Riveting in Sheet Metal Fabrication(machining process Sally)

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Rivets are a common and reliable fastening method used in sheet metal fabrication. They create a permanent mechanical joint by driving a metal pin through holes in two or more sheets of metal and deforming the tail end to lock it in place. Riveting offers several advantages that make it popular for assembling sheet metal components:
Durability - The large contact area and mechanical interlock created by rivets forms an extremely strong connection that resists vibration and shock loads better than other fasteners. This makes riveted structures ideal for applications like aircraft, bridges, and heavy machinery.
Leakproof - Unlike screws or bolts, a properly installed rivet completely fills the hole it is driven through, creating a watertight seal. This prevents leakage at the joint and corrosion between layers of sheet metal. Riveting is commonly used to fabricate tanks, ducting, and enclosures.
Efficiency - Automated riveting machines allow very high riveting rates in mass production. And unlike welding, riveting can join dissimilar metals and avoids concentrated heat effects. This speeds up assembly time and reduces distortion.
Low Cost - Rivets themselves are an inexpensive fastening component. And riveting tools have low upfront costs compared to other metal fastening equipment. The productivity and quality gains also offset riveting expenses.
There are two main types of rivets used for sheet metal fabrication:
Blind Rivets
Blind rivets, also known as pop rivets, are tubular and accessible from only one side of a joint. Holes are drilled through the top sheet(s) of metal but only partially into the bottom layer. A blind rivet is inserted into the hole and as the stem is pulled, the body expands and clamps the sheets together. The stem snaps off flush after installation. Blind rivets come in various sizes and materials like aluminum, steel, and stainless steel. They are the fastest type of rivet to install but cannot carry as much load as solid rivets.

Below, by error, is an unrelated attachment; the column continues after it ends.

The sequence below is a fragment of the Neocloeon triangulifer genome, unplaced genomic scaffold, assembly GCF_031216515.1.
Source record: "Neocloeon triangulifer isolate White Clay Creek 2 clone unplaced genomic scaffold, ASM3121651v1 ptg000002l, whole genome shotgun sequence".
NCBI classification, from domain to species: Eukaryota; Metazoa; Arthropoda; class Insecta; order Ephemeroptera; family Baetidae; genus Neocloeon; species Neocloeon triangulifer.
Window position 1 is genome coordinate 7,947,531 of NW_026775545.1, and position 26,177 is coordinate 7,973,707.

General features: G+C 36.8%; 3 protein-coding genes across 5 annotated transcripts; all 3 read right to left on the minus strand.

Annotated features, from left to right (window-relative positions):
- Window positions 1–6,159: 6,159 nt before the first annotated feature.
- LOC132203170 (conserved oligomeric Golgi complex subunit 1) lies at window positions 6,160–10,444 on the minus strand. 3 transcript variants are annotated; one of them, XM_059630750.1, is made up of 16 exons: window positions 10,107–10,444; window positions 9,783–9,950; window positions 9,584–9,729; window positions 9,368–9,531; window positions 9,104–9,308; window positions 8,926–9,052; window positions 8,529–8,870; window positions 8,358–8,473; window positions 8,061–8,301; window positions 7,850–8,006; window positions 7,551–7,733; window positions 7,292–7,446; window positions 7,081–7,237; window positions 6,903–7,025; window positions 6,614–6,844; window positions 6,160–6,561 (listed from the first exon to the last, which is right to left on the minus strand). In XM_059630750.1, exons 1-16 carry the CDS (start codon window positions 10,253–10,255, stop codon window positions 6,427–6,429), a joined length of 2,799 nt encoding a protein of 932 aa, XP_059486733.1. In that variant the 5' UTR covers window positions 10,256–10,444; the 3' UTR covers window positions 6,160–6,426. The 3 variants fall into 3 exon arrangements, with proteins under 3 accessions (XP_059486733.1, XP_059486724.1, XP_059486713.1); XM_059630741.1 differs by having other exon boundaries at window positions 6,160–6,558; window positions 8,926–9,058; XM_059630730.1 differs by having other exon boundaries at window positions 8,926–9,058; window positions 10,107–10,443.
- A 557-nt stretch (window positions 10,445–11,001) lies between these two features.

Solid Rivets
Solid rivets are drive rivets that are hammered into place using a pneumatic rivet gun and bucking bar. Holes are drilled through all the sheets to be joined and the rivet body is placed in the hole. The gun hammer impacts the rivet head while the bucking bar supports the tail end. This deforms and flares out the body, clamping the metal layers tightly together. Solid rivets require access to both sides but make very rigid, reliable joints ideal for structural applications. Common materials include steel, aluminum, copper, and Monel.
Rivet Selection
There are several factors to consider when selecting rivets for a sheet metal fabrication project:
- Strength - The rivet needs to be strong enough to carry expected loads without failing. This depends on the material’s shear and tensile strength. Solid rivets are stronger than blind rivets.
- Sheet Thickness - Longer rivets are needed to join thicker stacks of sheet metal. They are available in many standard lengths.